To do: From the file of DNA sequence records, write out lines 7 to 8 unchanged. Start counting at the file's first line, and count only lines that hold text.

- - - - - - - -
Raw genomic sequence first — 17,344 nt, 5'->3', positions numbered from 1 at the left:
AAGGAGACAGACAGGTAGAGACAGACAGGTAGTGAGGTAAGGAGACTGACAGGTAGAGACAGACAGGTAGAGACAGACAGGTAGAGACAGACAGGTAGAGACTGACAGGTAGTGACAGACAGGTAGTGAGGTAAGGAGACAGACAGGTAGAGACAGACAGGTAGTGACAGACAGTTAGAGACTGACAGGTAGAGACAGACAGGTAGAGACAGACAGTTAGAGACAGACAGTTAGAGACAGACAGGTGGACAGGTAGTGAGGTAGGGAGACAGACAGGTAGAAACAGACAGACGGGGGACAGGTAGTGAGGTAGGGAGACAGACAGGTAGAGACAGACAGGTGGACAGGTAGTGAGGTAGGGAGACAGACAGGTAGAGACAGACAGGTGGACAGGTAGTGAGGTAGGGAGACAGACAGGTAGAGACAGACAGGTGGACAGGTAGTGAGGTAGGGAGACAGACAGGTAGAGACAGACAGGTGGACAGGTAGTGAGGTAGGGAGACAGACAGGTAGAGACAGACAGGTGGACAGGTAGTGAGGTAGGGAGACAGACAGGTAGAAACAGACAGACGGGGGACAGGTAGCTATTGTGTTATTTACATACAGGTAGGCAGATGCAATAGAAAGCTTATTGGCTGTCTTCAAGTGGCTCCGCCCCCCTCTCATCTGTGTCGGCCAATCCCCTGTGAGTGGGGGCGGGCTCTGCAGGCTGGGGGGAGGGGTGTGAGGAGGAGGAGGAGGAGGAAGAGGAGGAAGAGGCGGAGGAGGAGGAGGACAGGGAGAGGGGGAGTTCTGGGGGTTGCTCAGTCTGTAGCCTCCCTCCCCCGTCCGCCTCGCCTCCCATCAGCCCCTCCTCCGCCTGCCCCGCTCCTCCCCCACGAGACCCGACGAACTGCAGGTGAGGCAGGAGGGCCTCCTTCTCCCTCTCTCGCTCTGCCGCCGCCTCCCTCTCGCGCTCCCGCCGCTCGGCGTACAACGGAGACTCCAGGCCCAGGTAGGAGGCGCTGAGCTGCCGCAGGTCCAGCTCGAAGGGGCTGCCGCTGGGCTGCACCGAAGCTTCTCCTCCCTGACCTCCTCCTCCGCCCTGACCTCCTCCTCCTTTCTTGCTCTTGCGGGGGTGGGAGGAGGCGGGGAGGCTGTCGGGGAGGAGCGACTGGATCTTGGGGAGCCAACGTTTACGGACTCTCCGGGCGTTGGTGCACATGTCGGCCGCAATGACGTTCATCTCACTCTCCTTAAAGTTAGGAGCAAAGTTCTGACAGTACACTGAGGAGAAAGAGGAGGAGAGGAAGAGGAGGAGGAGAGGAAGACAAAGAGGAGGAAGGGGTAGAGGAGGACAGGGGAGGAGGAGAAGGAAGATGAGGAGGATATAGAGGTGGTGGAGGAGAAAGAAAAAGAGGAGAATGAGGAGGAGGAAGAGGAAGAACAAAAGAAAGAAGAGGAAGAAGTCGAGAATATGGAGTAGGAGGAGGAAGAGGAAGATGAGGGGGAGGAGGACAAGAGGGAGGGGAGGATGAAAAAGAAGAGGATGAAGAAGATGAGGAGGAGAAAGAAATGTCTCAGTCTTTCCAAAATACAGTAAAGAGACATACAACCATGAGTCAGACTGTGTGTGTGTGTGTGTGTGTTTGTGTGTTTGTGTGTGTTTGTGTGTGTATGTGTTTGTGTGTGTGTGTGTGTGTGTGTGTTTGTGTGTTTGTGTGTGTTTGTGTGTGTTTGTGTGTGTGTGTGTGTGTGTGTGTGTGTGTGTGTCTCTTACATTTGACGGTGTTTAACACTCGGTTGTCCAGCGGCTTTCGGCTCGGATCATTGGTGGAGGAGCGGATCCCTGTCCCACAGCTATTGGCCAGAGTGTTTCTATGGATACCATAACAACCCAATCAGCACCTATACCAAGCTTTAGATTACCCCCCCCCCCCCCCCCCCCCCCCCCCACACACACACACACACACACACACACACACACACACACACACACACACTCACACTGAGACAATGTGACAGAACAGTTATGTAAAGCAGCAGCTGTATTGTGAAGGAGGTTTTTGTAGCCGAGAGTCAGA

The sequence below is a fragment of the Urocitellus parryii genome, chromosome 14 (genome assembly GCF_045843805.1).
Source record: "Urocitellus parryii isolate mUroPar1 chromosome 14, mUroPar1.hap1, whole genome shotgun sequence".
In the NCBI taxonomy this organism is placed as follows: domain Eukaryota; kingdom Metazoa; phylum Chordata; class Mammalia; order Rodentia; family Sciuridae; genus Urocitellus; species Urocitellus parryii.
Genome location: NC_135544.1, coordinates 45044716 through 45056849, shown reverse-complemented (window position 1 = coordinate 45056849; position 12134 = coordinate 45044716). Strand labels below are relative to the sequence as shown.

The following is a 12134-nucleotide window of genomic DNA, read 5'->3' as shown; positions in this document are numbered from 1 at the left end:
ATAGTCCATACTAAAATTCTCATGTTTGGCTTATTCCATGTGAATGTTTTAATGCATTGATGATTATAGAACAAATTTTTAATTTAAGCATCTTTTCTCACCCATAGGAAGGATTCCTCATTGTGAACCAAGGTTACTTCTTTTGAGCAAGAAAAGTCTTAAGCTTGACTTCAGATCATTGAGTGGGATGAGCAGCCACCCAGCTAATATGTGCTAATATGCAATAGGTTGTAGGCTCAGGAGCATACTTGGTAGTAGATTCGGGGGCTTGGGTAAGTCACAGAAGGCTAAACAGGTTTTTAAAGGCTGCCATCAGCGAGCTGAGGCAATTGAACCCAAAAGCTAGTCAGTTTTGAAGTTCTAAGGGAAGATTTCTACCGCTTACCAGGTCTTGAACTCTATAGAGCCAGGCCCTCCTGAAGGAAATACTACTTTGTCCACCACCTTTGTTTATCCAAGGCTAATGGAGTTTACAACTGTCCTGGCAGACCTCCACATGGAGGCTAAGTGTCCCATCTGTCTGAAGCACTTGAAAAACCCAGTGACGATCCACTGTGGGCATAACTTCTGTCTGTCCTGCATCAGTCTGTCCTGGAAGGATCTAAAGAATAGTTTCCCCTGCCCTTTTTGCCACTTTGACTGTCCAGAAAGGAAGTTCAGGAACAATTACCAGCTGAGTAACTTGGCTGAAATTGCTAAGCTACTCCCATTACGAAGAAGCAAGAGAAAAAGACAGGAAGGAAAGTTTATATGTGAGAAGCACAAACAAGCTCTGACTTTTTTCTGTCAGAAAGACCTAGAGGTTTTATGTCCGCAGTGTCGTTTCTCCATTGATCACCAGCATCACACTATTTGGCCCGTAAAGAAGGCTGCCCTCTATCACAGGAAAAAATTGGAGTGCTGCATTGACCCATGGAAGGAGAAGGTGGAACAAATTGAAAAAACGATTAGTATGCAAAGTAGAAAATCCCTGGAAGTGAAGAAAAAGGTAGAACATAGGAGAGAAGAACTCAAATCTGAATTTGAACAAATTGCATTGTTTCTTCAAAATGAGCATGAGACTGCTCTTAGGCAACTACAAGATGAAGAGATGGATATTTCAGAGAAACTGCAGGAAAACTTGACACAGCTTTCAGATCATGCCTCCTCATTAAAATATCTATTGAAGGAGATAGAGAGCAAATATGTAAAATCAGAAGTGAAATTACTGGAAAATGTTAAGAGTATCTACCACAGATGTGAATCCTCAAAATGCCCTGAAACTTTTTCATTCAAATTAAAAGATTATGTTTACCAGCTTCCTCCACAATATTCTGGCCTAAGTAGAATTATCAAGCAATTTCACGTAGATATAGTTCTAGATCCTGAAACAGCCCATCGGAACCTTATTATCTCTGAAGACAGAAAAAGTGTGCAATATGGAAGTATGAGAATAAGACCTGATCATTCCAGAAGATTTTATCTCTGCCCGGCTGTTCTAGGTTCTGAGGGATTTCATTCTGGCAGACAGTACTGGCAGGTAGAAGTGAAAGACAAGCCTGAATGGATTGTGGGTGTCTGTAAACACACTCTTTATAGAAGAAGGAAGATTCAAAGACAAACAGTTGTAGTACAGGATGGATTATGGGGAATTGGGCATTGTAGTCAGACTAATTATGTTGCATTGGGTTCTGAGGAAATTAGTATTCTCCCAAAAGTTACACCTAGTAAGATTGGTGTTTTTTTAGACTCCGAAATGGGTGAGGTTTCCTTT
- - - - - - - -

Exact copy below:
The following is a 12134-nucleotide window of genomic DNA, read 5'->3' as shown; positions in this document are numbered from 1 at the left end:
ATAGTCCATACTAAAATTCTCATGTTTGGCTTATTCCATGTGAATGTTTTAATGCATTGATGATTATAGAACAAATTTTTAATTTAAGCATCTTTTCTCACCCATAGGAAGGATTCCTCATTGTGAACCAAGGTTACTTCTTTTGAGCAAGAAAAGTCTTAAGCTTGACTTCAGATCATTGAGTGGGATGAGCAGCCACCCAGCTAATATGTGCTAATATGCAATAGGTTGTAGGCTCAGGAGCATACTTGGTAGTAGATTCGGGGGCTTGGGTAAGTCACAGAAGGCTAAACAGGTTTTTAAAGGCTGCCATCAGCGAGCTGAGGCAATTGAACCCAAAAGCTAGTCAGTTTTGAAGTTCTAAGGGAAGATTTCTACCGCTTACCAGGTCTTGAACTCTATAGAGCCAGGCCCTCCTGAAGGAAATACTACTTTGTCCACCACCTTTGTTTATCCAAGGCTAATGGAGTTTACAACTGTCCTGGCAGACCTCCACATGGAGGCTAAGTGTCCCATCTGTCTGAAGCACTTGAAAAACCCAGTGACGATCCACTGTGGGCATAACTTCTGTCTGTCCTGCATCAGTCTGTCCTGGAAGGATCTAAAGAATAGTTTCCCCTGCCCTTTTTGCCACTTTGACTGTCCAGAAAGGAAGTTCAGGAACAATTACCAGCTGAGTAACTTGGCTGAAATTGCTAAGCTACTCCCATTACGAAGAAGCAAGAGAAAAAGACAGGAAGGAAAGTTTATATGTGAGAAGCACAAACAAGCTCTGACTTTTTTCTGTCAGAAAGACCTAGAGGTTTTATGTCCGCAGTGTCGTTTCTCCATTGATCACCAGCATCACACTATTTGGCCCGTAAAGAAGGCTGCCCTCTATCACAGGAAAAAATTGGAGTGCTGCATTGACCCATGGAAGGAGAAGGTGGAACAAATTGAAAAAACGATTAGTATGCAAAGTAGAAAATCCCTGGAAGTGAAGAAAAAGGTAGAACATAGGAGAGAAGAACTCAAATCTGAATTTGAACAAATTGCATTGTTTCTTCAAAATGAGCATGAGACTGCTCTTAGGCAACTACAAGATGAAGAGATGGATATTTCAGAGAAACTGCAGGAAAACTTGACACAGCTTTCAGATCATGCCTCCTCATTAAAATATCTATTGAAGGAGATAGAGAGCAAATATGTAAAATCAGAAGTGAAATTACTGGAAAATGTTAAGAGTATCTACCACAGATGTGAATCCTCAAAATGCCCTGAAACTTTTTCATTCAAATTAAAAGATTATGTTTACCAGCTTCCTCCACAATATTCTGGCCTAAGTAGAATTATCAAGCAATTTCACGTAGATATAGTTCTAGATCCTGAAACAGCCCATCGGAACCTTATTATCTCTGAAGACAGAAAAAGTGTGCAATATGGAAGTATGAGAATAAGACCTGATCATTCCAGAAGATTTTATCTCTGCCCGGCTGTTCTAGGTTCTGAGGGATTTCATTCTGGCAGACAGTACTGGCAGGTAGAAGTGAAAGACAAGCCTGAATGGATTGTGGGTGTCTGTAAACACACTCTTTATAGAAGAAGGAAGATTCAAAGACAAACAGTTGTAGTACAGGATGGATTATGGGGAATTGGGCATTGTAGTCAGACTAATTATGTTGCATTGGGTTCTGAGGAAATTAGTATTCTCCCAAAAGTTACACCTAGTAAGATTGGTGTTTTTTTAGACTCCGAAATGGGTGAGGTTTCCTTT